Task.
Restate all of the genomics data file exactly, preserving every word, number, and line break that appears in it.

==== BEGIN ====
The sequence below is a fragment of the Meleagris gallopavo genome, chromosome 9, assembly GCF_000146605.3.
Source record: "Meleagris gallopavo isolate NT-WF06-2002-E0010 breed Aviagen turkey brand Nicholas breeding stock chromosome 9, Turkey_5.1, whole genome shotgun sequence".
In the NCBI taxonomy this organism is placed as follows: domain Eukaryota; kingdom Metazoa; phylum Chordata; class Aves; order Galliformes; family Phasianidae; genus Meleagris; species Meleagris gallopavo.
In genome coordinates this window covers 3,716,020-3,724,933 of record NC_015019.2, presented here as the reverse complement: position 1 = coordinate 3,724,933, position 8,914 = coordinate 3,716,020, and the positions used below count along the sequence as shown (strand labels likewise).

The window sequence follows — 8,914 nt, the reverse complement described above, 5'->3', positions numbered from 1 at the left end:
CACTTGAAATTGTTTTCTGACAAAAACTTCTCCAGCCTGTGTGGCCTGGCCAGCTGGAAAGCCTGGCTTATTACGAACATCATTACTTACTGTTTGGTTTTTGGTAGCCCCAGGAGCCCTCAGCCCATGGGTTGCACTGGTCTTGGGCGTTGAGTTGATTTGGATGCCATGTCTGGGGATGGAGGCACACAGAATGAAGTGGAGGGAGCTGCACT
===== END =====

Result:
The sequence below is a fragment of the Meleagris gallopavo genome, chromosome 9, assembly GCF_000146605.3.
Source record: "Meleagris gallopavo isolate NT-WF06-2002-E0010 breed Aviagen turkey brand Nicholas breeding stock chromosome 9, Turkey_5.1, whole genome shotgun sequence".
In the NCBI taxonomy this organism is placed as follows: domain Eukaryota; kingdom Metazoa; phylum Chordata; class Aves; order Galliformes; family Phasianidae; genus Meleagris; species Meleagris gallopavo.
In genome coordinates this window covers 3,716,020-3,724,933 of record NC_015019.2, presented here as the reverse complement: position 1 = coordinate 3,724,933, position 8,914 = coordinate 3,716,020, and the positions used below count along the sequence as shown (strand labels likewise).

The window sequence follows — 8,914 nt, the reverse complement described above, 5'->3', positions numbered from 1 at the left end:
CACTTGAAATTGTTTTCTGACAAAAACTTCTCCAGCCTGTGTGGCCTGGCCAGCTGGAAAGCCTGGCTTATTACGAACATCATTACTTACTGTTTGGTTTTTGGTAGCCCCAGGAGCCCTCAGCCCATGGGTTGCACTGGTCTTGGGCGTTGAGTTGATTTGGATGCCATGTCTGGGGATGGAGGCACACAGAATGAAGTGGAGGGAGCTGCACT